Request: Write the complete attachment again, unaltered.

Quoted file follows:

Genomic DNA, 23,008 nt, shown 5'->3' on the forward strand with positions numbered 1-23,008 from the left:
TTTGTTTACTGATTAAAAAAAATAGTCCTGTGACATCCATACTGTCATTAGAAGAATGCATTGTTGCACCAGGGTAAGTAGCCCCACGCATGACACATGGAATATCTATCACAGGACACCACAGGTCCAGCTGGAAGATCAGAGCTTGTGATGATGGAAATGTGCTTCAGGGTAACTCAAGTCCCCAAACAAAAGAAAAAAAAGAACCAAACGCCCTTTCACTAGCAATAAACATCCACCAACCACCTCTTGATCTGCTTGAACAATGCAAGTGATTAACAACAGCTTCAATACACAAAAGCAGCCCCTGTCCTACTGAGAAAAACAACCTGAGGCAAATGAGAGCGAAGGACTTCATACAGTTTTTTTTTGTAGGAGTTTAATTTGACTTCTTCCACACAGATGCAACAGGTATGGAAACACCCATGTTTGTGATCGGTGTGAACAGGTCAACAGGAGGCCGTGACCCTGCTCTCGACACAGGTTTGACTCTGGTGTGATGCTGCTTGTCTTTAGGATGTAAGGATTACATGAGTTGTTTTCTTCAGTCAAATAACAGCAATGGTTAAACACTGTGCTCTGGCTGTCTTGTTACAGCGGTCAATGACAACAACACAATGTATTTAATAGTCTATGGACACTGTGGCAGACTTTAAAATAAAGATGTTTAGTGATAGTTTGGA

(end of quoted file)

Genomic DNA, 23,008 nt, shown 5'->3' on the forward strand with positions numbered 1-23,008 from the left:
TTTGTTTACTGATTAAAAAAAATAGTCCTGTGACATCCATACTGTCATTAGAAGAATGCATTGTTGCACCAGGGTAAGTAGCCCCACGCATGACACATGGAATATCTATCACAGGACACCACAGGTCCAGCTGGAAGATCAGAGCTTGTGATGATGGAAATGTGCTTCAGGGTAACTCAAGTCCCCAAACAAAAGAAAAAAAAGAACCAAACGCCCTTTCACTAGCAATAAACATCCACCAACCACCTCTTGATCTGCTTGAACAATGCAAGTGATTAACAACAGCTTCAATACACAAAAGCAGCCCCTGTCCTACTGAGAAAAACAACCTGAGGCAAATGAGAGCGAAGGACTTCATACAGTTTTTTTTTGTAGGAGTTTAATTTGACTTCTTCCACACAGATGCAACAGGTATGGAAACACCCATGTTTGTGATCGGTGTGAACAGGTCAACAGGAGGCCGTGACCCTGCTCTCGACACAGGTTTGACTCTGGTGTGATGCTGCTTGTCTTTAGGATGTAAGGATTACATGAGTTGTTTTCTTCAGTCAAATAACAGCAATGGTTAAACACTGTGCTCTGGCTGTCTTGTTACAGCGGTCAATGACAACAACACAATGTATTTAATAGTCTATGGACACTGTGGCAGACTTTAAAATAAAGATGTTTAGTGATAGTTTGGA